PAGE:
We search for business owners or C-level managers because those are the ones that make the decisions and those are the ones we want to talk with. We send them a nice little message for connection, tell them who we are. Keep in mind, it’s never sales-y but it’s also with the intention of, “I’m messaging you for this purpose.” I found that if you just message somebody to talk in LinkedIn, it doesn’t work the same way it does in Facebook. You have to message them with a purpose. If they know what that is, the more likely they’ll reply back to you.
By C-level, you’re talking CEOs, COOs, something with a C in their title, you’re talking operational, which is a great way to do that too because we use that aspect to identify potential private investors that are very busy working that are making decent money and had probably savings or retirement funds but don’t have the time to invest themselves.
You have to keep in mind too with LinkedIn that if they have it on their phone, they’re going to get that notification that you have messaged them. It’s actually hitting them on their phone, which is if you’re a CEO, it’s in your hand, mine is right here. It doesn’t necessarily leave because it’s how you do business.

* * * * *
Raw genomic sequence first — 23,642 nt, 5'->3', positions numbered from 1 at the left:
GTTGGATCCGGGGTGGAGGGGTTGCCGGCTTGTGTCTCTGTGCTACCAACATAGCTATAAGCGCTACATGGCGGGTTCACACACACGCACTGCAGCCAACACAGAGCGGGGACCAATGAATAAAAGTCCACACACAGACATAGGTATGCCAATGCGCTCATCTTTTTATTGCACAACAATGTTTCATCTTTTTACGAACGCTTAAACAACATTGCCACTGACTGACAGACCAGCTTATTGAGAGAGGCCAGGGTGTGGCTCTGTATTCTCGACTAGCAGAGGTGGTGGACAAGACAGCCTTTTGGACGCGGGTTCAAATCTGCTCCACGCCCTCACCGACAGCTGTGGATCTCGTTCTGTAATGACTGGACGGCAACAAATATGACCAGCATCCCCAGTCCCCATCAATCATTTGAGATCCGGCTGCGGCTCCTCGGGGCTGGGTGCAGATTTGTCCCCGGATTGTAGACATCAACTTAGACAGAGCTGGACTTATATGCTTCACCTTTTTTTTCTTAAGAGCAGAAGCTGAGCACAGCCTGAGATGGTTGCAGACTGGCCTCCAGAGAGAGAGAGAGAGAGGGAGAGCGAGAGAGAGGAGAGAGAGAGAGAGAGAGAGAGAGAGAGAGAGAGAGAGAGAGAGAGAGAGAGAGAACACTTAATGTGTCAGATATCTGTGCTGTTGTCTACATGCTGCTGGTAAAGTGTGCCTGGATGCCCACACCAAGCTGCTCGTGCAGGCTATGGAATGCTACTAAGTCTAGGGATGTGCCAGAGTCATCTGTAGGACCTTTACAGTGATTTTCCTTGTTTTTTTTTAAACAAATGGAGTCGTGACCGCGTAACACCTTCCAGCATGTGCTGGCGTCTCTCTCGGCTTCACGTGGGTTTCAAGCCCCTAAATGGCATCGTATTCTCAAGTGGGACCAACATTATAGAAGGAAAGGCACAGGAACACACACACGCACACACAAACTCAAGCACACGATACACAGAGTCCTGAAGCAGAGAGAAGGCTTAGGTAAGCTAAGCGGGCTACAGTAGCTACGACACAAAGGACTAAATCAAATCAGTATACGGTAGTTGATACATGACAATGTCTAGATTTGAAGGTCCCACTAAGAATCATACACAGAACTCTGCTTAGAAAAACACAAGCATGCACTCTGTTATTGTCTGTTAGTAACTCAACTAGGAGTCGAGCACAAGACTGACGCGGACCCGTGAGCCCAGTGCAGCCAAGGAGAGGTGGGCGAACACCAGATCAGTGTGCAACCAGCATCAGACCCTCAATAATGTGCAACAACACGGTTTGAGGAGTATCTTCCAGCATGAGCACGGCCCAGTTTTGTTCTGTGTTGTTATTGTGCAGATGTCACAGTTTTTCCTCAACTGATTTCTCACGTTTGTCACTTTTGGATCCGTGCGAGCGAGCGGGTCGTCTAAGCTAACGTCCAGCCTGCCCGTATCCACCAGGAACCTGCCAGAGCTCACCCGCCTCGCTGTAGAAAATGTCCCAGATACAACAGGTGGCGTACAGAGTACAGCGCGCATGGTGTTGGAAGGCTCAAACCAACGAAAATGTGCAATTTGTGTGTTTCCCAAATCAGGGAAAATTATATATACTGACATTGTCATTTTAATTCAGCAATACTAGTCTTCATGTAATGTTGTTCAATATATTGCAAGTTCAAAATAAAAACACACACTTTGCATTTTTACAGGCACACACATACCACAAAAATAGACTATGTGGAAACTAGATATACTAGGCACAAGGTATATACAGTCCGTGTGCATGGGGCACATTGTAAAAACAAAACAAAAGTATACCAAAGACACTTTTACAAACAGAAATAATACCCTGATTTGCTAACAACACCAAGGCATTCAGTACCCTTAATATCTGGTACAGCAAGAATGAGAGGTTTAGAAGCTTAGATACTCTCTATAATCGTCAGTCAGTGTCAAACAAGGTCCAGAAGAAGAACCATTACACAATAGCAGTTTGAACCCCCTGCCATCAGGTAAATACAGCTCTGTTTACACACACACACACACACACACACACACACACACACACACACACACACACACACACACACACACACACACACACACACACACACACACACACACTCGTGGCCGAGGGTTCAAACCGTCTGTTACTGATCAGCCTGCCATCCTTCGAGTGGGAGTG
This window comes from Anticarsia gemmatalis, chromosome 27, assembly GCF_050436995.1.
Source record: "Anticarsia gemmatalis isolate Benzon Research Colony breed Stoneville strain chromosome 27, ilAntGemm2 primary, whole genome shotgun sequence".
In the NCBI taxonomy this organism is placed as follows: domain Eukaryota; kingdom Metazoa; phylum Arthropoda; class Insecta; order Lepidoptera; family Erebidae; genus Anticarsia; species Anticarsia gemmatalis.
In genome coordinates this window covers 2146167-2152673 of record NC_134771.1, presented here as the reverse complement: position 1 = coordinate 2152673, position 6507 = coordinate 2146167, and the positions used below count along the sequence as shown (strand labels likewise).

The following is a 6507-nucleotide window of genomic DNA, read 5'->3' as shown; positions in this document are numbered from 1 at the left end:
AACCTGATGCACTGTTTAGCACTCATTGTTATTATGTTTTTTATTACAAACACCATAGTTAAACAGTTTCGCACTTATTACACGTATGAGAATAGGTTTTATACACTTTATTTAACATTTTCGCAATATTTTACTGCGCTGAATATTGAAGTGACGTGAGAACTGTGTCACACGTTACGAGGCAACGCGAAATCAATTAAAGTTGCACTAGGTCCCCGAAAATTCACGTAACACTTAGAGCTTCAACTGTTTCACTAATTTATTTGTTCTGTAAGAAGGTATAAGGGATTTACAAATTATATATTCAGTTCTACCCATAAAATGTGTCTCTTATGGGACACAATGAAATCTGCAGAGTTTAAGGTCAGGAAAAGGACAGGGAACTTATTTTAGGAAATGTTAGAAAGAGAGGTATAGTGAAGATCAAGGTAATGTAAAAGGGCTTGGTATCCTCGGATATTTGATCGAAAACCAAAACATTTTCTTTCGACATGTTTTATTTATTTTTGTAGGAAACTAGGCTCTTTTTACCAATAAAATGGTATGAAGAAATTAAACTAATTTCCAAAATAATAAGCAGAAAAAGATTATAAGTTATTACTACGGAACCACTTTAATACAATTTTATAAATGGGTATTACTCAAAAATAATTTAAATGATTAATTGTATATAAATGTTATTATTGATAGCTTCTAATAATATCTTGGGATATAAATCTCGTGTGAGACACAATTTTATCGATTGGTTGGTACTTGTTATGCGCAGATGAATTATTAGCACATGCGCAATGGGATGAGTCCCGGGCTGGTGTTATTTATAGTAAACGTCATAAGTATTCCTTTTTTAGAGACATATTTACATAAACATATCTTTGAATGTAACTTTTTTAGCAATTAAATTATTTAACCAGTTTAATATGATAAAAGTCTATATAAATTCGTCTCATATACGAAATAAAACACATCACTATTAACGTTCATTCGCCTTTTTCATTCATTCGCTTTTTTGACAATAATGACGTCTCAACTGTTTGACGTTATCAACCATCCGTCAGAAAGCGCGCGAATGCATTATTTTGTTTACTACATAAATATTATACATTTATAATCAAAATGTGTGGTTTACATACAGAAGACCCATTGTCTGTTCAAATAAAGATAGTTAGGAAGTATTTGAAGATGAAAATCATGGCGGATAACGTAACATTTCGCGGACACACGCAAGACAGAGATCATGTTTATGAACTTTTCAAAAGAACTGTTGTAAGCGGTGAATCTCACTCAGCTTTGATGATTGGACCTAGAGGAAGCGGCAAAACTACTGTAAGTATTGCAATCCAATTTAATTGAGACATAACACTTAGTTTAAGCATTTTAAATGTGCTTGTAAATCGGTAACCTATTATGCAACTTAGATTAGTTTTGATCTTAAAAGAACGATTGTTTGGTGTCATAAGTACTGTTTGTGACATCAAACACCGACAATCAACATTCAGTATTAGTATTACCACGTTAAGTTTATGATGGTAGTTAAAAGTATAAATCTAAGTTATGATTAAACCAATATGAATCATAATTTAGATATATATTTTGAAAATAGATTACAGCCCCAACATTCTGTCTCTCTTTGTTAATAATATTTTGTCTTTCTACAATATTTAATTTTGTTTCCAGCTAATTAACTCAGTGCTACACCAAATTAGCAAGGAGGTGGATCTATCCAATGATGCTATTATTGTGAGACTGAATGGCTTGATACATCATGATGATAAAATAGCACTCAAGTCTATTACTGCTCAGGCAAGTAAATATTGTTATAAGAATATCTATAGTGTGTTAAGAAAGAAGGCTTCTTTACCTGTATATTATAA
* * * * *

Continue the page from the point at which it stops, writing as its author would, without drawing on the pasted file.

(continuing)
LinkedIn is the number one social media website really for CEOs and high level stuff. They’re not spending a lot of time on Instagram or Facebook. They spend most of their time on LinkedIn and Twitter as well.
You’ll find them on LinkedIn and Twitter, professional types of stuff. Twitter, I find is more for that relevant news, what’s happening right now. It’s for those hot topics type of deal, that’s why you have the whole trending section on the side. That’s why Google started including some of the tweets that were happening in their news feed because it was happening much faster than what Google could reflect it. It’s how they get the news now. Whereas a C-level or a CEO or something, they might use LinkedIn professionally. They might use Facebook personally. When we research somebody, if we want to do business with them, we research them on every network to see where they are and what they’re doing. People, keep in mind that they do that when they go to hire you for a job too.